Snapchat may baffle many marketers but Adidas has a clearer role for arguably the most interesting social network right now despite measurement still being a challenge.
A local channel and more content are what the sportswear manufacturer has in store for a platform it arrived on just last year. The ‘what you’re doing’ versus ‘what you say you’re doing’ nature of the ephemeral app has turned it into Adidas’ outlet for ‘behind the scenes’ broadcasts from the world of football.
“It’s our raw and real platform where we offer a look behind the curtains at life in the Adidas family,” said global social media director Dan Bulteel. “Users can see what it’s like to be an insider in football, hanging out with the world’s best football players or clubs, all in real-time.”
Adidas is mining Snapchat’s appeal to a group of people who are increasingly telling their life stories in images – whether photographic, film or emoji. That said, the sports marketer admits the challenge for 2016 is staying consistently relevant on the platform and it is monitoring how other advertisers have used it for insights.
Among those Snapchat services to pique Adidas' interest are geo filters and ‘Lenses’, a way to augment selfies with photos and animations that are less likely to be ignored because unlike ads they are attached to real content – they put a brand alongside a person’s face.
“The idea to add an interactive ‘Lense’ to a selfie is genius as it plays right into consumer behaviour,” added Bulteel. “Moving forwards, Snapchat needs to continue to take these products and offer a way for a brand to be part of it in a meaningful, non-intrusive way. There’s already been some advertiser successes with geo filters and Lenses in the past year or so, which is a good sign.”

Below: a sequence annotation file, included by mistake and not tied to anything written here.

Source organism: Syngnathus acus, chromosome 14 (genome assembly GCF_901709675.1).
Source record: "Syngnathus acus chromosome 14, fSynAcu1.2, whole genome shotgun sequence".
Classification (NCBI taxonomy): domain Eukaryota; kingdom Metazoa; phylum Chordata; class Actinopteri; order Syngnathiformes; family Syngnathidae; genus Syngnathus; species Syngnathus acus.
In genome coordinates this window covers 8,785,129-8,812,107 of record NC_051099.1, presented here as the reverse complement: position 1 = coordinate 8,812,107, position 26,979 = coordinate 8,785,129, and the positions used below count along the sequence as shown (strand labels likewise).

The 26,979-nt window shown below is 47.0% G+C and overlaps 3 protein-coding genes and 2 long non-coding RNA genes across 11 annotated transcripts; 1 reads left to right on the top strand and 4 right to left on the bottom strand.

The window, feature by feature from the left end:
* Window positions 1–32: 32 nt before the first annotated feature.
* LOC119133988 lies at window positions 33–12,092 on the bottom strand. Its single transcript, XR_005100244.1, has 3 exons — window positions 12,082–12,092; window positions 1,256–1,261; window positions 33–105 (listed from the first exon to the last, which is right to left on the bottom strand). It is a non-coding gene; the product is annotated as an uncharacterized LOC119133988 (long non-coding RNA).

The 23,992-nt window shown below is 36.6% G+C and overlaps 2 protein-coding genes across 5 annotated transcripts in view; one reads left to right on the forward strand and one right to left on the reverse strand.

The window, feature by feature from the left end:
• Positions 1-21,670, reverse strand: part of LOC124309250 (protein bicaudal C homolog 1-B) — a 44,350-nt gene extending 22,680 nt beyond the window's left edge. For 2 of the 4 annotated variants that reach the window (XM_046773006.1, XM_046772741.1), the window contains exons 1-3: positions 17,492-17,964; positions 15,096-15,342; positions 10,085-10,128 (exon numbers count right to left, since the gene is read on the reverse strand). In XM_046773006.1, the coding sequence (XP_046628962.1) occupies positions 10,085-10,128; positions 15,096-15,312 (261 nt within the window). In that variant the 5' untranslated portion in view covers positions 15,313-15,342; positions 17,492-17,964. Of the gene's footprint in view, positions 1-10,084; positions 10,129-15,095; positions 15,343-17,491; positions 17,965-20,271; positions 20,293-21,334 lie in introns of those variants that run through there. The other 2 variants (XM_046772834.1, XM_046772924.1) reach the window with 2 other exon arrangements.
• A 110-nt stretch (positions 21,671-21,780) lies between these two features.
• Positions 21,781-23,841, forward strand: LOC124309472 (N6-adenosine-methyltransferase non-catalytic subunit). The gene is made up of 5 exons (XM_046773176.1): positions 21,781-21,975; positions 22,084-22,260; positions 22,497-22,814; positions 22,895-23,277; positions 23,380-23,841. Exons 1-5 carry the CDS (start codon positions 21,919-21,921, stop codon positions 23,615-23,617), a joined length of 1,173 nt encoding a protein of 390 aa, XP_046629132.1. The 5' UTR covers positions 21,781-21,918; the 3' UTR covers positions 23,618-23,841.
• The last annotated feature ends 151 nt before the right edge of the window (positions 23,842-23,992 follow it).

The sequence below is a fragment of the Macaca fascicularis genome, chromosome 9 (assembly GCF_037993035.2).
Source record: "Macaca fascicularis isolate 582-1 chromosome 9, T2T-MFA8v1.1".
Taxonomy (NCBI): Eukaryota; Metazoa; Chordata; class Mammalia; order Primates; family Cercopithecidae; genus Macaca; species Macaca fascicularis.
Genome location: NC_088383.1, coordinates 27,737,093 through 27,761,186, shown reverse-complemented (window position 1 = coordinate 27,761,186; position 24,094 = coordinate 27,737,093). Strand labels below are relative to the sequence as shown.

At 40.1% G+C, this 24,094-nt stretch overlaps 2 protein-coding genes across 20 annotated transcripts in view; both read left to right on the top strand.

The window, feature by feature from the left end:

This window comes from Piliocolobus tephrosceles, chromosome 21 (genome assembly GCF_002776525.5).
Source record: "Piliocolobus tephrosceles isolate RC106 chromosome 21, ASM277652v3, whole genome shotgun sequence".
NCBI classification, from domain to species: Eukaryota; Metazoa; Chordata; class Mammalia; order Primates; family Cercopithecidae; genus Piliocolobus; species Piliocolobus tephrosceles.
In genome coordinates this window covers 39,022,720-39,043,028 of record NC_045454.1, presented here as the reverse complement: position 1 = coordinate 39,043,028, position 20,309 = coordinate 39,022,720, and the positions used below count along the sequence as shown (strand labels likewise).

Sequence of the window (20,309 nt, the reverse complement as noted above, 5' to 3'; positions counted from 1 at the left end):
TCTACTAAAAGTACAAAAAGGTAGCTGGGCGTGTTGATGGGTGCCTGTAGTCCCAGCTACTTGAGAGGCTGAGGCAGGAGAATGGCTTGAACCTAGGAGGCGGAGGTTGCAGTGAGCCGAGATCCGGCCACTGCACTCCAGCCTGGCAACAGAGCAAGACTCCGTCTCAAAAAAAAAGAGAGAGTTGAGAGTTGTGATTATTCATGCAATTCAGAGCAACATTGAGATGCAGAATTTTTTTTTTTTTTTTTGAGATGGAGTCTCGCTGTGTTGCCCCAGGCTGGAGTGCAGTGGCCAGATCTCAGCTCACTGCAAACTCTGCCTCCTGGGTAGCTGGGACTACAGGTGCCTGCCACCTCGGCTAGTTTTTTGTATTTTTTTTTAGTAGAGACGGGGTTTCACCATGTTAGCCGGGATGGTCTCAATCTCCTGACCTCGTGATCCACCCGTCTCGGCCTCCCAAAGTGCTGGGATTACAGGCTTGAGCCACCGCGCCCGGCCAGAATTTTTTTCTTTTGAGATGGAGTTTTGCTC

While it has a handle on talking to Snapchat users, Adidas’ key issue is in ascribing effectiveness on the social network and isolating its impact within the wider marketing mix.
Bulteel explained: “As well as advertising products, data is key – if we spend on Snapchat we want to make sure it’s highly targeted so we are relevant and efficient in our communication. We also want to be able to interpret the results and learn more about our consumer through the platform. The introduction of a data/insight model is important to us for the future of our relationship with Snapchat.”
Adidas’ need for more data comes as the social network transforms from messaging app to a source for quick, effective news updates. That shift gives the sportswear business both its own channels and also those publishers on Snapchat to host its content, in turn opening up new native ways to ensure people view and engage with its ads.
Bulteel added: “When publishing on your own channel, you are in full control of the narrative and content, and you talk directly to your advocates who subscribed already. You can also create moments which travel into earned media without needing to partner with a publisher.
“Given the nature of the incredible access we aim to deliver, our stories are often picked up by the press. The benefit of working with a publisher is the opportunity to reach a new community and communicate at scale in a highly engaged platform.”
Looking forward, Adidas is focused on how Snapchat can help push its sponsorship of this year’s Uefa Euro championship, something that will lean heavily on the platform’s newly established European team. The social network has been hard at work staffing up its London team in recent months, meeting with agencies and brands to try and get on more pan-European media plans, though the lack of marketers with the confidence to talk about Snapchat's role suggests there is still much work to be done.
Adidas has flipped its marketing model in recent years from being TV-led to something much more akin to a social CRM model. Should Snapchat continue its rapid rise, the sports brand will no doubt look to exploit what you can do within the app as all mobile messaging expands beyond direct communications to services like payment transactions and group chats.